An unusual patient: analog magma intrusion-induced host-rock deformation imaged and quantified with dynamic X-ray Computed Tomography
Authors: S. Poppe, E. Holohan, O. Galland, N. Buls, G. Van Gompel, B. Keelson, D. Hollis, A. Nila, J. Brancart and M. Kervyn De Meerendre
Publication Date: Dec. 2018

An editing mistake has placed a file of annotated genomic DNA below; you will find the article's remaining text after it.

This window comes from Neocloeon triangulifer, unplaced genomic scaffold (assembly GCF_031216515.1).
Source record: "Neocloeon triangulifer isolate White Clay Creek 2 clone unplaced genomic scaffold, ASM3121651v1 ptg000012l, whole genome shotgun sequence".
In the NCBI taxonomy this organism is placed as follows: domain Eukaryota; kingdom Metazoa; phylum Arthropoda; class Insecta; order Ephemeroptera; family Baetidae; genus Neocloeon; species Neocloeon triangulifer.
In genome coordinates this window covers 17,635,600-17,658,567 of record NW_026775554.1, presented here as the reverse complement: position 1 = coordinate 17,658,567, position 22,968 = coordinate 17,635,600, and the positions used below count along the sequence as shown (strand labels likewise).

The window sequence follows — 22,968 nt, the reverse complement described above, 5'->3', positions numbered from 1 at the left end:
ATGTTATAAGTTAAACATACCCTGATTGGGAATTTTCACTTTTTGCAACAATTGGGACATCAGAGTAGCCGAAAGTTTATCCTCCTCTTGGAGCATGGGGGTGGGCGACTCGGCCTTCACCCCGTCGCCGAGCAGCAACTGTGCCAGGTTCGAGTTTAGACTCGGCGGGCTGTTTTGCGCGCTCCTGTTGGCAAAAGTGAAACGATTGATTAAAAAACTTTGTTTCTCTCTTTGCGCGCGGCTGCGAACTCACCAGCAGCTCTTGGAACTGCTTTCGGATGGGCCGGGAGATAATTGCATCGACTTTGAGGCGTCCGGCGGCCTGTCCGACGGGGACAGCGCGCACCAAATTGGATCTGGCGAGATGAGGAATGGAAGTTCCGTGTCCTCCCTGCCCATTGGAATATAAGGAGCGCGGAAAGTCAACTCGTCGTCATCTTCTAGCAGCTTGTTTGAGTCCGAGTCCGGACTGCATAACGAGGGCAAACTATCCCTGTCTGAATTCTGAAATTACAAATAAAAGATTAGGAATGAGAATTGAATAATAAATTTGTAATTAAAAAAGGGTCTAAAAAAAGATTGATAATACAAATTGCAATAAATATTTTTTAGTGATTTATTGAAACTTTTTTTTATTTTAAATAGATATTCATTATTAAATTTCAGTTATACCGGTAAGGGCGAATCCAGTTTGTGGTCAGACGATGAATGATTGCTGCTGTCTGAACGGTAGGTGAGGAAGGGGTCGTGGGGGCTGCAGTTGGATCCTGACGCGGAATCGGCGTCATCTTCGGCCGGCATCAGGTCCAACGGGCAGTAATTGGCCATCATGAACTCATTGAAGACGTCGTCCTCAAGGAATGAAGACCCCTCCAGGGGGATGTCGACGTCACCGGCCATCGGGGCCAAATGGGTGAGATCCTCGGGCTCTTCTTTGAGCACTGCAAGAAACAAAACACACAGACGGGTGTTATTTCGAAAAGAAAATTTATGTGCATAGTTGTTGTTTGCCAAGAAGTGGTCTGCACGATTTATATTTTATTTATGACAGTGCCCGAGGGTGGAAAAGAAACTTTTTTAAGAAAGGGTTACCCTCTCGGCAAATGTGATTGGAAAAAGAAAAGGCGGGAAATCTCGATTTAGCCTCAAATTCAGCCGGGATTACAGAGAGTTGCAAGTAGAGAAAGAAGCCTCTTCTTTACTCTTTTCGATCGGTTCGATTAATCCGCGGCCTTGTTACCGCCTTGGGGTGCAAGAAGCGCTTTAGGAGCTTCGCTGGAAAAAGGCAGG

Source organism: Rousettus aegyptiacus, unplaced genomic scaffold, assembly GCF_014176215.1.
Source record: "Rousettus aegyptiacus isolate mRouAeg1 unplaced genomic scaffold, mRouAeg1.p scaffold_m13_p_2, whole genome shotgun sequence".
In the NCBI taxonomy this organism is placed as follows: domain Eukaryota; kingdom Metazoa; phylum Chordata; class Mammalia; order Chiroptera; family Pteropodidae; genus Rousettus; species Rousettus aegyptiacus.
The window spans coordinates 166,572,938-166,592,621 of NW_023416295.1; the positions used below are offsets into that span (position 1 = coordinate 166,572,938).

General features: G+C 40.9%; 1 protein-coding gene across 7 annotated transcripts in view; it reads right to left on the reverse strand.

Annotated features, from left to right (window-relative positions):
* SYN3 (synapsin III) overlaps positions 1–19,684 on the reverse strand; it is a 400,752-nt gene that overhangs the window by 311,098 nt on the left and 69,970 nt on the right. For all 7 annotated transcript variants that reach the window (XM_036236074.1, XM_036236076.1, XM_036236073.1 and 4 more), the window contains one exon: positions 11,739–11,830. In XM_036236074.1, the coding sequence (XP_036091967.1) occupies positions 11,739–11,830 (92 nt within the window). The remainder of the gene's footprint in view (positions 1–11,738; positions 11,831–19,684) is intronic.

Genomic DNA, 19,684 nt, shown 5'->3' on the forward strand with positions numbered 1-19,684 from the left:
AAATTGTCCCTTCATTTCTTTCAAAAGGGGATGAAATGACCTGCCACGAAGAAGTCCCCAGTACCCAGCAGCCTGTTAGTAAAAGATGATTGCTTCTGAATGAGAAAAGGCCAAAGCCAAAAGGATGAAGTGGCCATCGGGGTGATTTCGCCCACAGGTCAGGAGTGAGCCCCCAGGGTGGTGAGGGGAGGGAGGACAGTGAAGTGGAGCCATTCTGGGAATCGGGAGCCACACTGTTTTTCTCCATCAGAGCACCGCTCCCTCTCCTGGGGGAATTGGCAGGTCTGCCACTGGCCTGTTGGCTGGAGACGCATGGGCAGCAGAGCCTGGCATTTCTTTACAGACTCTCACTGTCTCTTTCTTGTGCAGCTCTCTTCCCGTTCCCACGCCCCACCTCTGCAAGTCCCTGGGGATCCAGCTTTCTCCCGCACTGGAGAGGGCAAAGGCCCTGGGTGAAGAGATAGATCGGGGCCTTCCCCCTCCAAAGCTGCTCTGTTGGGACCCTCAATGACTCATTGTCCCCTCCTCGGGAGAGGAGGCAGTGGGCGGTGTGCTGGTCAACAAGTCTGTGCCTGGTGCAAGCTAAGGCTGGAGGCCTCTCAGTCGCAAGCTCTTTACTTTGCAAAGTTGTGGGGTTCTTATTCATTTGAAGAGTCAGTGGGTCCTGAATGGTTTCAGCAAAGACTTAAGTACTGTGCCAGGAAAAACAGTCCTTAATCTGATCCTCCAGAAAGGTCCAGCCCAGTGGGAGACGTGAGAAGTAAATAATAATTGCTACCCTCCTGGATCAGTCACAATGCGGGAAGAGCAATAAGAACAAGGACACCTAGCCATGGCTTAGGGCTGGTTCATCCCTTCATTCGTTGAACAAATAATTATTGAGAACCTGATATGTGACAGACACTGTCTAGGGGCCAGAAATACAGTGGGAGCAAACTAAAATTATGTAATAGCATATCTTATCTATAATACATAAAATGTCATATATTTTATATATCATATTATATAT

The use of scaled laboratory modeling to study volcanic deformation processes increasingly involves quantitative image analysis. For granular crustal analogs, deformation is usually monitored at the model surface or along a vertical cross-section at the model side-wall, and only the final deformation state is recorded in model cross-sections. Transparent gelatin as an alternative crustal analog enables an interior view, but it only accommodates idealized elastic deformation. As a result, our understanding of magma propagation modes and the associated inelastic host rock deformation from such models in 4D (i.e. 3D + time) is limited.To surmount this issue, we dynamically image fluid intrusion in a granular crustal analog by using wide beam X-ray Computed Tomography (XCT). We use golden syrup as a magma analog, and granular sand-plaster mixtures at varying mixture ratios as upper crustal rock analogs of varying strengths. We simultaneously visualize the geometric development of the syrup body as well as that of subsurface fractures and surface deformation in the granular analog. We also use Digital Volume Correlation (DVC) to calculate incremental and cumulative 3D volume displacements and 3D strains in the granular host material over time.We image in 4D the development of surface displacement and subsurface strain fields related to the growth of various intrusion geometries laccoliths, cone sheets and dykes -, which form as a function of the strength of the granular host material. Consequently, we show that the combination of XCT and analog modelling provides a novel basis for interpreting geological, geodetic and geophysical data related to volcanic deformation.